Sunday, October 17, 7:30 pm
Los Angeles Filmforum presents
Peter Mays: Tantras and Sutras
At the Spielberg Theater at the Egyptian
6712 Hollywood Blvd. (at Las Palmas)
Admission for Filmforum screenings: $10 general, $6 students/seniors, free for Filmforum members
Advance ticket purchase available through Brown Paper Tickets at
On November 12-14, Filmforum and USC Visions & Voices will present the symposium Alternative Projections: Experimental Film in Los Angeles 1945-1980 at USC. In the weeks leading up to it, Filmforum will host evenings with long-time Los Angeles-based filmmakers in evenings of old and new works. Peter Mays has been actively making films and paintings in Los Angeles since the 1960s, a key person of the experimental film scene. We’re delighted to host him with some of his early works and several new ones.
Peter Mays grew up in Los Angeles and attended UCLA where he majored in painting and minored in mathematics. He made his first experimental film while in graduate school, for which he constructed a printer and developing tank. Pat O’Neill and Bob Abel were on a similar course in the design division.
Mays made several experimental shorts in 16mm in the middle 60’s. This was a very exciting period for the avant-garde film, as well as for the art cinema in Europe. Inspired by the emerging counter-culture, Mays shot a 16mm feature film in 1967. This movie made extensive use of color gels for lighting, inspire by Warhol's Chelsea Girls; it was structured as a mass dream. In 1968 Mays was a founding member of the Single Wing Turquoise Bird light show, which performed with 4 to 7 members until 1973.
In 1975 Mays premiered his feature, Sister Midnight, at the Fox Venice Theater, but it did not play well.
Mays reinvented himself in the early 80s. He wrote a program for the Atari microcomputer to portray large chapters of history through computer animation of geography, spending eight years on a prototype on World War One. Today he has four “experimental” educational films with Discovery Education. During this time (the structuralist period), he made several long avant-garde films that gave greater weight to the sound track and "meaning." Perhaps the most important is Astral Man, an investigation into the past, shot in the 60s but completed in 2000.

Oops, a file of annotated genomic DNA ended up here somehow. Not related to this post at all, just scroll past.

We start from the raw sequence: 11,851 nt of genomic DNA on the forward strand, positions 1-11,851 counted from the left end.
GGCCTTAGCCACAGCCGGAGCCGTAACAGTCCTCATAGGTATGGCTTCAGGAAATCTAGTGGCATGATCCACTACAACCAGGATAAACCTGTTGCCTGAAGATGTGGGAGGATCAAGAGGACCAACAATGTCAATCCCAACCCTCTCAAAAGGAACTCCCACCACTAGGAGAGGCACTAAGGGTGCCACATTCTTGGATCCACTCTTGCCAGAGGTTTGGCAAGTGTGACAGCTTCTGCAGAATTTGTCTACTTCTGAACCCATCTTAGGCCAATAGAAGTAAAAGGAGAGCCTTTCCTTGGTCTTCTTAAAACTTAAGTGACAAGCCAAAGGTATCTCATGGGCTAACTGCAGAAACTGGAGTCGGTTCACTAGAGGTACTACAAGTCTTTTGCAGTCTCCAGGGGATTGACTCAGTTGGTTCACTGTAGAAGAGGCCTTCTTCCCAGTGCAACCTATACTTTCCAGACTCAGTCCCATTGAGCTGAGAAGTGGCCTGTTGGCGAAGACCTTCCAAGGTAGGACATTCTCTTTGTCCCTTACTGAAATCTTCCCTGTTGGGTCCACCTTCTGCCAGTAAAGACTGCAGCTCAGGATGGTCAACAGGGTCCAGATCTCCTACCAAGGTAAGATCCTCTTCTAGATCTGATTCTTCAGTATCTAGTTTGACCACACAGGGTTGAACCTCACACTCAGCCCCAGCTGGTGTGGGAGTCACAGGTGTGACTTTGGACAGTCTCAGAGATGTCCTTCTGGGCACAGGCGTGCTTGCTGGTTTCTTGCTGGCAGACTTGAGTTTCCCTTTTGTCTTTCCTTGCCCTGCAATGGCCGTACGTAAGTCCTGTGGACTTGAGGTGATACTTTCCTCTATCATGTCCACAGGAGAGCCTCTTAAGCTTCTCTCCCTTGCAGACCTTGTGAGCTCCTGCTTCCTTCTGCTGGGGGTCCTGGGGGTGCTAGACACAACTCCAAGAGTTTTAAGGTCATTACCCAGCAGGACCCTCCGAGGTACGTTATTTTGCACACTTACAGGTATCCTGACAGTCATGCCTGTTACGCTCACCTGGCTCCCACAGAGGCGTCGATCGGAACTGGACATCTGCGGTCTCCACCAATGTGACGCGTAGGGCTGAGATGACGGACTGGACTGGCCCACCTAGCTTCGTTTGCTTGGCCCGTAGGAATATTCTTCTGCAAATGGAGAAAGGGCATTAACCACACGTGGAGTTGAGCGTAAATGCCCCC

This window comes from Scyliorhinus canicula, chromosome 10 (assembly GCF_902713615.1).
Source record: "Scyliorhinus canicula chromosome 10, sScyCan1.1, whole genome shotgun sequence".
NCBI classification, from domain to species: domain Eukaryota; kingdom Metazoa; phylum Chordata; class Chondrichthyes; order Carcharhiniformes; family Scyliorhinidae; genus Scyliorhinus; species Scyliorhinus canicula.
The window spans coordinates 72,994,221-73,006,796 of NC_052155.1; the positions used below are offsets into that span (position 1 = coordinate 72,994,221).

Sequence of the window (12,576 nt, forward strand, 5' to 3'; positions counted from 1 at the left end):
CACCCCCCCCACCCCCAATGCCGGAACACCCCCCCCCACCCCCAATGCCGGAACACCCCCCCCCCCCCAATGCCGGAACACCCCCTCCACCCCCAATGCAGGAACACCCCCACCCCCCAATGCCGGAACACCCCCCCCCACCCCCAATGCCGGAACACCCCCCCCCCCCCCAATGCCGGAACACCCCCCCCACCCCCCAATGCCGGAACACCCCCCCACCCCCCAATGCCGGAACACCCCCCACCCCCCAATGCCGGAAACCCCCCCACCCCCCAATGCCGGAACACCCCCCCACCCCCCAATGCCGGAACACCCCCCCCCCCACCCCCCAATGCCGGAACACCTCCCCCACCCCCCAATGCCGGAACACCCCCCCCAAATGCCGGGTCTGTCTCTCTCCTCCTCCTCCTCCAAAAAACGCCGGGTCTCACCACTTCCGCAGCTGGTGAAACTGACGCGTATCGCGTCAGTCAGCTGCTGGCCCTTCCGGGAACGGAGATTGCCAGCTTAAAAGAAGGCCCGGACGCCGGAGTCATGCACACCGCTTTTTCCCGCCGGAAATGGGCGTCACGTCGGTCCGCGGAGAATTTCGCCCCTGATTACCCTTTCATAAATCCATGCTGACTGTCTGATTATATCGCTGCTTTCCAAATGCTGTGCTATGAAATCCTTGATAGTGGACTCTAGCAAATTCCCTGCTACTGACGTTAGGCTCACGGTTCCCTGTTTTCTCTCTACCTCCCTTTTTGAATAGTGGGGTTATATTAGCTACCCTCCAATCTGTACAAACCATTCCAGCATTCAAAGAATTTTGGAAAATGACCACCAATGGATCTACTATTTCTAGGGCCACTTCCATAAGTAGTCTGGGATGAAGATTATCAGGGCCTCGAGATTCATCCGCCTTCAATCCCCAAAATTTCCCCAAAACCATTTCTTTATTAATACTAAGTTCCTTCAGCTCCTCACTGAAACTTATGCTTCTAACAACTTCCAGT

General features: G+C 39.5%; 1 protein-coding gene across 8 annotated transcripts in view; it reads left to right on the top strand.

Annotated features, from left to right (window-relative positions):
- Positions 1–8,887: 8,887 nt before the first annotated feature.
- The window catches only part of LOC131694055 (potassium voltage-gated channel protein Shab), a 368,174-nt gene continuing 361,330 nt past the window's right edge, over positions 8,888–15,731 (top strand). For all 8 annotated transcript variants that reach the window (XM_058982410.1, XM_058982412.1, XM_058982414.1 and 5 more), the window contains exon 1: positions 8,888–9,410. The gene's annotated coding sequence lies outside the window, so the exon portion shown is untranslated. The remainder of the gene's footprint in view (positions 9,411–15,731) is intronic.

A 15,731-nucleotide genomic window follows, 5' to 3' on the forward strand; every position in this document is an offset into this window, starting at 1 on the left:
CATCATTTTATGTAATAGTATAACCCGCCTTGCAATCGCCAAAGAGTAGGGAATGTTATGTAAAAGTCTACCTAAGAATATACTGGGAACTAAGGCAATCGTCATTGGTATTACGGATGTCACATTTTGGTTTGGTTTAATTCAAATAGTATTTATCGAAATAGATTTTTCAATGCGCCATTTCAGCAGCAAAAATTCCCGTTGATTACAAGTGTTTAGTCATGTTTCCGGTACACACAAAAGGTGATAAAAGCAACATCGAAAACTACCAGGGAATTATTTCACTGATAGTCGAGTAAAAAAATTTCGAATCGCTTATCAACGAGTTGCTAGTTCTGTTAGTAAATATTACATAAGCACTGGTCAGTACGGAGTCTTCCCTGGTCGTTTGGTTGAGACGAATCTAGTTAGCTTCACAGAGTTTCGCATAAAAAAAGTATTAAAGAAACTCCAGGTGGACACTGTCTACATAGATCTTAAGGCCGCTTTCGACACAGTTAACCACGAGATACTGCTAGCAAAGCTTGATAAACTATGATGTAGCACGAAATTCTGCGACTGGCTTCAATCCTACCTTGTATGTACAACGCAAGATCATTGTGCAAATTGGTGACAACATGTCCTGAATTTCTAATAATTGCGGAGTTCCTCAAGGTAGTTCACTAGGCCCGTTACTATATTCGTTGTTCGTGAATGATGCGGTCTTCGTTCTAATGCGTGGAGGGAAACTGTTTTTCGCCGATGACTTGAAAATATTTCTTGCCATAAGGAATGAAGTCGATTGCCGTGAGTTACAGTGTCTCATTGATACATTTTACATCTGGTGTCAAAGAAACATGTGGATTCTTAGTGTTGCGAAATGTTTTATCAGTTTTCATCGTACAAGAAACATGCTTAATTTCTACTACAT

In the 21st century Mays returned to experimental shorts and produced four digital shorts using the extensive effects available in Premiere and After Effects, and based on the artifacts of lost civilizations, including those of the Vikings, Egypt, and the Hindu and Buddhist traditions.
Death of the Gorilla (1965, 16 min., 16mm film or SD)
A sight/sound combine of exotic imagery shot semi-randomly in superimposition off a TV and then cut to make a fast moving but extremely ambiguous "story.”
The Star Curtain Tantra (1966/69, 18 min., 16mm film or SD)
A trance film originally released in 1966 as THE STAR CURTAIN, about the settling and relaxation of the senses after a climax. "Sentences" of cosmic imagery were added in 1969 to form the vision glimpsed in the trance.
Light Show (1970, 4 min., SD)
The SINGLE WING TURQUOISE BIRD was active in Los Angeles from 1968-73. Initially the house light show for rock concerts at the Shrine, we developed it further in various locations, backed by Sam Francis. In 2005 the film was in the Visual Music exhibitions at MOCA and the Hirshhorn.
Arrival of the Purple Legions (2003, 8 min., video)
This short story, illustrated with Viking artifacts, is a metaphor, based on a dream, about death. It is dedicated to Jon Greene.
Dark Island (2009, 24 min., video)
This film, three years in the making, is an exploration of an imaginary dark island of the mind. It might be about religious activity in the jungle, especially dancing. Featuring King Kong, the Buddha, Siva and Shakti, and a tree spirit.
Yoga-Sutras (2010, 16 min., video)
Using material originally intended for a light show, this three part film interweaves Tibetan Buddhist yantras and western magic to invoke a faustian new age.
For the screenings at the Egyptian Theater:
Parking is now easiest at the Hollywood & Highland complex. Bring your ticket for validation. Parking is $2 for 4 hours with validation. Enter that complex on Highland or Hollywood. The theater is 1.5 blocks east.
This screening series is supported, in part, by the Los Angeles County Board of Supervisors through the Los Angeles County Arts Commission and the Department of Cultural Affairs, City of Los Angeles. Additional support generously provided by American Cinematheque.
Los Angeles Filmforum is the city's longest-running organization screening experimental and avant-garde film and video art, documentaries, and experimental animation. 2010 is our 34th year.
Memberships available, $60 single or $95 dual
Contact us at firstname.lastname@example.org. www.lafilmforum.org